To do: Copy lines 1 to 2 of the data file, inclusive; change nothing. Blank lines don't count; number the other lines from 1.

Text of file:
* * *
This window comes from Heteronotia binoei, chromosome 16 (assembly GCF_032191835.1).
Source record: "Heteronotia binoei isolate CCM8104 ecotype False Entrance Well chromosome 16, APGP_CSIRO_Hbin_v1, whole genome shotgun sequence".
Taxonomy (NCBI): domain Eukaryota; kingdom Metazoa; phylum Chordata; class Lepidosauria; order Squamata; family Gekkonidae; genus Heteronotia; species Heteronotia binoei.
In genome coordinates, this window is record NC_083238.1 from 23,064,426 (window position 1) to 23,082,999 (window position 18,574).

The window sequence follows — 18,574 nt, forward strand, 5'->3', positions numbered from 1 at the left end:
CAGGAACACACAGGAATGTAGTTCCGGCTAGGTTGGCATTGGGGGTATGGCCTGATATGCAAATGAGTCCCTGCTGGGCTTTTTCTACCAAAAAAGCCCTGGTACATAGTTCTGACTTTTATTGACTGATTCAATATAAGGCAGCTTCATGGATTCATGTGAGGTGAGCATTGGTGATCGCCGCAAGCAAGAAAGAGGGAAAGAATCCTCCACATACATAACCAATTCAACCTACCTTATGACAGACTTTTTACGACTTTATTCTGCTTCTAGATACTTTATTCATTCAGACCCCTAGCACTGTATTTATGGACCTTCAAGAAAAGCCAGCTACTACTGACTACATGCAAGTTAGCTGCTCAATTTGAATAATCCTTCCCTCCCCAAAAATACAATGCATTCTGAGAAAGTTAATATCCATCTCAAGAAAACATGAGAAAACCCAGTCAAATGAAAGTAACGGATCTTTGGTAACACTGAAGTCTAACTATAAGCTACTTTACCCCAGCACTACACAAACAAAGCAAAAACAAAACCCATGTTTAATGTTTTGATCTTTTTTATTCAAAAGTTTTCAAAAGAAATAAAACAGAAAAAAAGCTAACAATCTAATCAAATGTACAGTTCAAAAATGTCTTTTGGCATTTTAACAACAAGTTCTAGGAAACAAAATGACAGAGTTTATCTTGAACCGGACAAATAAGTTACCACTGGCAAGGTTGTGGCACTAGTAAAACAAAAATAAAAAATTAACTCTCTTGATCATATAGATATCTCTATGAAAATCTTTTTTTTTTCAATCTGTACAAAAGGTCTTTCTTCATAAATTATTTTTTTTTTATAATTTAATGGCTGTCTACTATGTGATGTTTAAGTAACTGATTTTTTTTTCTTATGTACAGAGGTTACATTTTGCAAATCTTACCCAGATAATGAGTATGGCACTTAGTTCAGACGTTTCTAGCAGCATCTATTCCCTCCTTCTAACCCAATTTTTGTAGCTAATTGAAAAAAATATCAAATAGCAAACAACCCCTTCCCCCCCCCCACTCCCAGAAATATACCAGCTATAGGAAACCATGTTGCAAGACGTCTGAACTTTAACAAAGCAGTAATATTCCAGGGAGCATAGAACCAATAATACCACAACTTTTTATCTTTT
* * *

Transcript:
This window comes from Heteronotia binoei, chromosome 16 (assembly GCF_032191835.1).
Source record: "Heteronotia binoei isolate CCM8104 ecotype False Entrance Well chromosome 16, APGP_CSIRO_Hbin_v1, whole genome shotgun sequence".